Contaminant detection in food manufacturing
30 August 2013
From cable ties on wires and tubes to conveyor belts and cleaning equipment, many ancillary products are used in food manufacturing and packaging.
Plastic components within food or pharmaceutical production lines should have a detectable metal content, but this is not a statutory requirement and there are no established standards. Additionally, some products may contain such low percentages of metal that they will not be picked up by magnetic detection equipment at all – and not all contamination originates from ‘detectable’ products. Steve Bailey, managing director of Hygiene Group, looks at how detection can come from an unexpected source – contract cleaning specialists.
Between 2010 and 2012, there were eight food recalls in the UK as a result of pieces of plastic being found in the end product – these have included raisins, baby food, desserts, processed meat and drinks*. Similarly, a common complaint of ‘mouse tails’ in ice cream or baked into breads, sometimes correct, can often be pieces of string, from frayed belts or the stitching of ingredients bags.
Already this year, three major household names in the industry have had to recall products due to contamination from plastic parts in particular. The impact of contamination and recalls can be disastrous and include the cost of internal investigations, lost production, lost sales and, possibly, legal costs. And, of course, there is also reputational damage to be considered.
Ensuring non-metallic items – such as brushes, cable ties, squeegees and scoops – are brightly coloured to stand out against the food and include metal-detectable content, is one approach. However, detection levels are affected by many factors, for example wet food products can result in lower detection rates than dry, and this still takes no account of a contaminant originating from failed components in the manufacturing equipment itself.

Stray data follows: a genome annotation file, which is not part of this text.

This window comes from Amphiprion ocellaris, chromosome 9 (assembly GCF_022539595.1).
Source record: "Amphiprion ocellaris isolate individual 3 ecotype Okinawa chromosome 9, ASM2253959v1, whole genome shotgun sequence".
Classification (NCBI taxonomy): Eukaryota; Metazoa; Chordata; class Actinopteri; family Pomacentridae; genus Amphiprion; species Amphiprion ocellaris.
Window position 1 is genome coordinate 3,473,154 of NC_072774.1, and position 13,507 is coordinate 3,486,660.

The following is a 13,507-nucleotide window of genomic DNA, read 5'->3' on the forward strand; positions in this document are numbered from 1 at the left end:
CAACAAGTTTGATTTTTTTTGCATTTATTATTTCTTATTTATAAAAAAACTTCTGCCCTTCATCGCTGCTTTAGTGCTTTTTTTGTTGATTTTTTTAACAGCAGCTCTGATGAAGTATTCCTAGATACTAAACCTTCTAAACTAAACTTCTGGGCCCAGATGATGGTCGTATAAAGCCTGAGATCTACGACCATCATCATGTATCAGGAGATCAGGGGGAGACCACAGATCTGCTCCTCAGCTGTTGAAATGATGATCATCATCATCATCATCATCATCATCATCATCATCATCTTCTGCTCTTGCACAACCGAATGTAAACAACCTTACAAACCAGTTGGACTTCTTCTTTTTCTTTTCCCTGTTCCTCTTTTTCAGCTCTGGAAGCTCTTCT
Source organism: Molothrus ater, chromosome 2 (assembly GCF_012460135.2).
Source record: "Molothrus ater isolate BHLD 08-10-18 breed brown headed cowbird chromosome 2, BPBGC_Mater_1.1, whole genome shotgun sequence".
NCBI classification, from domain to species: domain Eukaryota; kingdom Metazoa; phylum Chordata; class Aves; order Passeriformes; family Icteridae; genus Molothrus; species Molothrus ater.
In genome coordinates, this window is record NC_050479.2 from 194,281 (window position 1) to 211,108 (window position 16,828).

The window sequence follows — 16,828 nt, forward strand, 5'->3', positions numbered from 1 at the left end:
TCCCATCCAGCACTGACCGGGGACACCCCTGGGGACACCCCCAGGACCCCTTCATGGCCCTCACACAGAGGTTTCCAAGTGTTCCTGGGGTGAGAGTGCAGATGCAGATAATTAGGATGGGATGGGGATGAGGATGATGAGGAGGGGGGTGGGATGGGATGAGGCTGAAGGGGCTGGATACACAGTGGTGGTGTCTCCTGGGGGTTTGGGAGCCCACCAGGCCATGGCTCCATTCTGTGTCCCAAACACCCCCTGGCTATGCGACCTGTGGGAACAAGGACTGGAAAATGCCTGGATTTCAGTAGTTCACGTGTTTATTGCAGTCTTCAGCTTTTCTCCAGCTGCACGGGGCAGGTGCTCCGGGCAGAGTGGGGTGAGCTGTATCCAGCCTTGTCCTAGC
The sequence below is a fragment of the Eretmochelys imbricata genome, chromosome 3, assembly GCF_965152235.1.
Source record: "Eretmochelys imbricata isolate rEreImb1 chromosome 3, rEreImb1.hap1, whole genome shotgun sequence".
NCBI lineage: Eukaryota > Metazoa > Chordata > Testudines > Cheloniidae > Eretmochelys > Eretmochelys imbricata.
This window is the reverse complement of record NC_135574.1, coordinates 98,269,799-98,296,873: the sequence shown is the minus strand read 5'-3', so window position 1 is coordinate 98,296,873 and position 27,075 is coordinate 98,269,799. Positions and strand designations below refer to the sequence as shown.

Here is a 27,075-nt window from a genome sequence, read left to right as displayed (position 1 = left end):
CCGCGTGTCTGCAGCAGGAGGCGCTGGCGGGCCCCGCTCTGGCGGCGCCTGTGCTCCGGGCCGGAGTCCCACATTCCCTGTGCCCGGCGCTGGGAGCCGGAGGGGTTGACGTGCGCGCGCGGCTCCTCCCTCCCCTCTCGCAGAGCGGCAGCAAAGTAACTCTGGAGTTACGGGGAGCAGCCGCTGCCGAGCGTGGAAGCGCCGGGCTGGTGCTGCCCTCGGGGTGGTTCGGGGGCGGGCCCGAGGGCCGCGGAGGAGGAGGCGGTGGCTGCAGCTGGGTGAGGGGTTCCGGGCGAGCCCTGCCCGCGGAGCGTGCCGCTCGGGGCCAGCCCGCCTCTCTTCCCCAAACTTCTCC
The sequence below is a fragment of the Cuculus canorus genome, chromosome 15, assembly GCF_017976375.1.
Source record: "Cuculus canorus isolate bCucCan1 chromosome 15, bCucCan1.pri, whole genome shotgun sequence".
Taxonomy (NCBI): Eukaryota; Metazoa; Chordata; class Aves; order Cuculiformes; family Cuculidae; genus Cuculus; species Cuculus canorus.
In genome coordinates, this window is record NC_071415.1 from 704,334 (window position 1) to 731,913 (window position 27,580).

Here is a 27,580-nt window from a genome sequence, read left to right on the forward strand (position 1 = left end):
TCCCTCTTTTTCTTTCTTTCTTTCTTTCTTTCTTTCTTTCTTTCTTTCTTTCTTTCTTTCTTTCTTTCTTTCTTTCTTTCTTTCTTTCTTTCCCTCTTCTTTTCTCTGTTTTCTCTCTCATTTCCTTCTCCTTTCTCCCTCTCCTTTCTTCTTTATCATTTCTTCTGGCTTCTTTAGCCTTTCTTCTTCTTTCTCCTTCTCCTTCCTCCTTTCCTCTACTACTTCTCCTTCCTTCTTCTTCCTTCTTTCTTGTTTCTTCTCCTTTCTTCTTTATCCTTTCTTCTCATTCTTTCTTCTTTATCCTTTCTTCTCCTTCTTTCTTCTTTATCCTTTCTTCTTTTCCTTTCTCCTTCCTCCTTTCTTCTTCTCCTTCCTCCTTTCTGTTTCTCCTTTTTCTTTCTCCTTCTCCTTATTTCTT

Wear and tear on manufacturing equipment is inevitable, and can include: conveyor belt fraying, allowing pieces of canvas and plastic to fall into foods; ageing of rubber seals which turn brittle and can leave black particles in sauces, drinks or other liquid foods; or the cracking of plastic light covers, leaving fragments which look like glass within the food products. None of these particles are metal-detectable, and are difficult to spot during production.
But, help is on hand, and from an unexpected source. When planning cleaning procedures, contract cleaning specialists undertake detailed surveys and assessments of all the surfaces to be cleaned. While the primary aim is to determine the cleaning frequency and methods necessary on the production equipment and the wider environment, a useful outcome is also the identification of potential equipment damage. Repeat inspections after every clean mean that trained cleaning staff are ideally placed to notice gradual deterioration in the equipment, allowing them to remove any potential contaminants but, more importantly, to report these for preventative maintenance.
Additionally, cleaning staff trained in pest recognition can provide early warnings of potential issues. For example, recognising that a ‘spider web’ on a light is really caused by moths can avoid contamination from hundreds of insects as well as protecting stock.
In this way, the role of a specialist cleaning company is not limited to providing a highly effective cleaning service. Their training, experience and expertise are a major asset in brand – and consumer - protection.